“Talk with people who know the area, or live in the area you are considering. Better still if you can find foreigners who bought and restored a ruin,” he says.

“Many hidden gems that are being sold privately may not be listed with local real estate agents.”

A property in Abruzzo in need of some TLC. Photo:

If you’re living outside of Italy, he says “a test visit to areas you are drawn to” is essential.

“Check for local events or speakers who may be discussing real estate or renovation,” he says.

Hilton points out that not all houses are worth investing in, and that in her area at least, location is the biggest factor to consider.

“Out of every 50 properties that I see, there may be one that has a location worth investing in,” she says.“Here in Piemonte, that almost always means a great view and walking distance to a shop or café.”

Edwards advises any potential buyer to “speak with experts regarding the small print.”

“The local regulations, restrictions, licensing and government by-laws” should all be investigated before putting in any offers or getting too carried away with grand plans for restoration.

And Rossi says expert opinions can help uncover hidden treasures, too.

“When buying a house in Italy, it is a good idea to do a proper inspection to identify possible shortcomings, but also to establish if there are any valuable hidden architectural marvels to be discovered, especially if it was built several centuries ago, like frescoes, precious ornaments, or exposed beams or bricks.”

Have you renovated your own property in Italy? Do you have any of your own tips or stories to share? Get in touch!

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For members


Tax deadline nears for second-home owners in Italy

Tax season begins in Italy in mid-June, with the first deadline coming up this month for those who own a second home in the country.

Tax deadline nears for second-home owners in Italy

June 16th is the first property tax deadline of the year that all owners of a second home in Italy, regardless of their nationality or residency status, need to know about

The main property tax in Italy, known as Imposta Municipale Unica (IMU) in fact applies to all residential or commercial property and land, although not to primary residences (barring some exceptions).

READ ALSO: What taxes do you need to pay if you own a second home in Italy?

Generally, you don’t pay this tax if your main residence is in Italy and you live in the country more than six months a year.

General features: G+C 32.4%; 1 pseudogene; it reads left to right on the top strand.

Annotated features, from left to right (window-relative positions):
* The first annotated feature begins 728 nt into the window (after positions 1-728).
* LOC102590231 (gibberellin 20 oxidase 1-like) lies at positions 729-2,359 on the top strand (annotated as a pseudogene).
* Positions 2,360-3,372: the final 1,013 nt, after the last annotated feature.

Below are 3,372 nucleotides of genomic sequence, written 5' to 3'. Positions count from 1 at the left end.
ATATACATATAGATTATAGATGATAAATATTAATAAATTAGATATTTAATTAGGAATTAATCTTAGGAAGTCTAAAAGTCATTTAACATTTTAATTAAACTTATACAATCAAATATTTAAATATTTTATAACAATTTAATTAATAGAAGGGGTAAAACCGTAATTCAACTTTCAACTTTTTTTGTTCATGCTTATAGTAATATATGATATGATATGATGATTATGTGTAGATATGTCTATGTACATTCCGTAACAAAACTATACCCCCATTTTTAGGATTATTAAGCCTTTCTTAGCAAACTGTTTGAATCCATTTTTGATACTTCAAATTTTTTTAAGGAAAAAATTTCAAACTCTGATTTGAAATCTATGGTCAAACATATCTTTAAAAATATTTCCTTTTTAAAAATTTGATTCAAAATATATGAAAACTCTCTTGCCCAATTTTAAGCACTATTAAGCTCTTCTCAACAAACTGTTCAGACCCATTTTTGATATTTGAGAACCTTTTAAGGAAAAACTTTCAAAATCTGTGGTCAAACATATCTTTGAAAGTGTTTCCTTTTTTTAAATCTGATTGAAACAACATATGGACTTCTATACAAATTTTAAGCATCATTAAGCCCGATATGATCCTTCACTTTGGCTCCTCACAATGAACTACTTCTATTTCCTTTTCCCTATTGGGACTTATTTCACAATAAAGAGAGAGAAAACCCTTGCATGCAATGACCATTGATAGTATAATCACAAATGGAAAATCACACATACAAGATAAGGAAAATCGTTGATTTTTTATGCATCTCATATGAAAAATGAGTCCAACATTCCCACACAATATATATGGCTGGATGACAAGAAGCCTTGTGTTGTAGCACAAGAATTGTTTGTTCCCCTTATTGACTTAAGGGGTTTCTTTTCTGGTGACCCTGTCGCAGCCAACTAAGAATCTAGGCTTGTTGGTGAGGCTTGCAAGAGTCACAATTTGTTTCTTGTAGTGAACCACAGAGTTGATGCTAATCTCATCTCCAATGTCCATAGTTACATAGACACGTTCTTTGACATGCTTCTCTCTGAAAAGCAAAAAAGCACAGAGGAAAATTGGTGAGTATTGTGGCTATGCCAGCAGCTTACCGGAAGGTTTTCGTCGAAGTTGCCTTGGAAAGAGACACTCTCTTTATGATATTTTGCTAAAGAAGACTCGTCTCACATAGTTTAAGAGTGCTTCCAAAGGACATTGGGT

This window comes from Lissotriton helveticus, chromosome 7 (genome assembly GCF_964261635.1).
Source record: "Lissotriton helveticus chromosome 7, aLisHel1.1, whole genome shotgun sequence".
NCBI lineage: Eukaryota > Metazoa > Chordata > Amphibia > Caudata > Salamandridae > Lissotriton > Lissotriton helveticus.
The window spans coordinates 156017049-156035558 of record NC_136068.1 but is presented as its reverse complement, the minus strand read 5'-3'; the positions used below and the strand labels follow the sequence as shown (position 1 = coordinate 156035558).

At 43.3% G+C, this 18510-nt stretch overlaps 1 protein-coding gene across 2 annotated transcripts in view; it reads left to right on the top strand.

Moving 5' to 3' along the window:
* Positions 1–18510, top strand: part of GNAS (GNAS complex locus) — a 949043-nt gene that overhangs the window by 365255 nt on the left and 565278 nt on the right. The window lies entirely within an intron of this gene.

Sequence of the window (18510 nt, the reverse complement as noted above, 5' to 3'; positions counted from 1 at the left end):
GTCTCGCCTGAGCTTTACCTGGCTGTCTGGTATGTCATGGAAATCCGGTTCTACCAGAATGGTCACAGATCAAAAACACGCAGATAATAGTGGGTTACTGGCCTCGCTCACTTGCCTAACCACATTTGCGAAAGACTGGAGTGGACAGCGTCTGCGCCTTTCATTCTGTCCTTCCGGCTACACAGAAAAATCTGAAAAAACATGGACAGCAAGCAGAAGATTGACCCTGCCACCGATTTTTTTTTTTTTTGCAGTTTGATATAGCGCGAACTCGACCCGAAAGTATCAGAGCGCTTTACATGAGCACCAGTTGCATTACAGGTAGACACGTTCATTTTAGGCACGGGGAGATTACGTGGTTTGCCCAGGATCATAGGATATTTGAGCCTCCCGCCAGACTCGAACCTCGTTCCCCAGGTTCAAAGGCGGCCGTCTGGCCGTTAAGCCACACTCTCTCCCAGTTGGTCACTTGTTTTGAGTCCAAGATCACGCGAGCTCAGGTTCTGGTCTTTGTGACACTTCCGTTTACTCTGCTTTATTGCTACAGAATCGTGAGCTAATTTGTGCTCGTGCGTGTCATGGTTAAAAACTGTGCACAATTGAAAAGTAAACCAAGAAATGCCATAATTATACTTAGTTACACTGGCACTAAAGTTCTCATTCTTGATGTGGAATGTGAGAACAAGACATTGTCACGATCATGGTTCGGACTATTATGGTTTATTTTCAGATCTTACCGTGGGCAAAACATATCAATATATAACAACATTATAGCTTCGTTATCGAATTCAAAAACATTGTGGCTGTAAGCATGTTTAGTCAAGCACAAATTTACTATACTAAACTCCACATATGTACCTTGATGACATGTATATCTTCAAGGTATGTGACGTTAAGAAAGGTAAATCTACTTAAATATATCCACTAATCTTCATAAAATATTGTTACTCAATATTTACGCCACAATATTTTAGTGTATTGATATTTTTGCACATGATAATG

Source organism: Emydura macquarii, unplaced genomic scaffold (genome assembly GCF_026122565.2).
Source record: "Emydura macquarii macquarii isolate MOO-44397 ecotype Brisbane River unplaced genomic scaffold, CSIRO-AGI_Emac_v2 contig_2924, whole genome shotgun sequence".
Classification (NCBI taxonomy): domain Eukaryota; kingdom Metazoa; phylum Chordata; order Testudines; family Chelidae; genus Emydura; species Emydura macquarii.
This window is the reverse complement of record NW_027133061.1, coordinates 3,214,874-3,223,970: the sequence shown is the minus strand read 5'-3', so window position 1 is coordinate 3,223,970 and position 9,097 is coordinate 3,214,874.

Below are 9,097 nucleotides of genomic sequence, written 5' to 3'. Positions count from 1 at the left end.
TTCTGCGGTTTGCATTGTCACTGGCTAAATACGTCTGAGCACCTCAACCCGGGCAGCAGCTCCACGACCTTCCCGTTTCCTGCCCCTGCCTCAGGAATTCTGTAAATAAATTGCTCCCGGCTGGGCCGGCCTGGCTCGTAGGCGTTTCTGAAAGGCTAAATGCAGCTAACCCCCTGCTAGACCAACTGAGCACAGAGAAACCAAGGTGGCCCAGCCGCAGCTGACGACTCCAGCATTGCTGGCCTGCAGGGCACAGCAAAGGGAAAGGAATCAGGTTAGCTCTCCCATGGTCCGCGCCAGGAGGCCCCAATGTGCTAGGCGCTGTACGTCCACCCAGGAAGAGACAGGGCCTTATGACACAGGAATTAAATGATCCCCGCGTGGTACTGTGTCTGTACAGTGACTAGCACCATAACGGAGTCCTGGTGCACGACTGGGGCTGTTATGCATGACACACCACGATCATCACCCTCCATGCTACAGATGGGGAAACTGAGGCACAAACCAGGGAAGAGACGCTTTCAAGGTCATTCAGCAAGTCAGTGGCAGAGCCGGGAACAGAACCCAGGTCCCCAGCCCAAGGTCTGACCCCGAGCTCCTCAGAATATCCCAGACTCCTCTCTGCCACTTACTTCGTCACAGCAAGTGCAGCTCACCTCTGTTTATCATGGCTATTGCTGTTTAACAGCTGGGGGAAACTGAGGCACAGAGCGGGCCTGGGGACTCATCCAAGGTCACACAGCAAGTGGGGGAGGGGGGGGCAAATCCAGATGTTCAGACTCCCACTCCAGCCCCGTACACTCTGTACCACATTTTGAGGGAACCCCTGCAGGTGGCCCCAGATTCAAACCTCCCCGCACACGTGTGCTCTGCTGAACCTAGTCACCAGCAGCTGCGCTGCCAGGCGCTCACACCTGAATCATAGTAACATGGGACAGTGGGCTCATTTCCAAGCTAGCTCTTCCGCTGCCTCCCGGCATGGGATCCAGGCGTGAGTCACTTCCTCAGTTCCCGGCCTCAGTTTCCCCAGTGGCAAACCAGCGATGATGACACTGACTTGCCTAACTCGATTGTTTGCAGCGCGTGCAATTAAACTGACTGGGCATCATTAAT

But if it’s your second home, you will be liable to pay this tax.

The June deadline is for the first instalment, with the other payment due by December 16th.

How much?

Taxes on second homes are inherently higher than primary residences – or at least, a main home qualifies for certain types of tax relief that second homes can’t benefit from.

How much you pay depends on your property and the area you live in: payments are based on a percentage of the property value, collected by the municipality where your home is located, with part of the tax also going to the national government.

READ ALSO: Can second-home owners get an Italian residence permit?

As a rough guide, you’ll need to take 5 percent of the property value and then multiply that number by a coefficient – a figure that changes according to property type.

This will give you a taxable base and from there you’ll be charged anything from 0.4 to 1.06 percent of that figure, depending on the municipality where your second home is located.

If that sounds complicated, that’s because unfortunately it is.

You can use this handy online IMU calculator from property website Idealista to get an idea of how much you may need to pay.

For the most accurate calculation though you will likely want to speak to a tax professional.

How do you pay?

You pay your IMU using the F24 tax form, and an online payment service is now available via the Italian tax agency’s website here

Otherwise, you can make the payment using the F24 form via bank branches and post offices or have an authorised person (such as an accountant or tax consultant) submit it for you.

Please note The Local cannot advise on specific cases. See more in The Local’s property section here.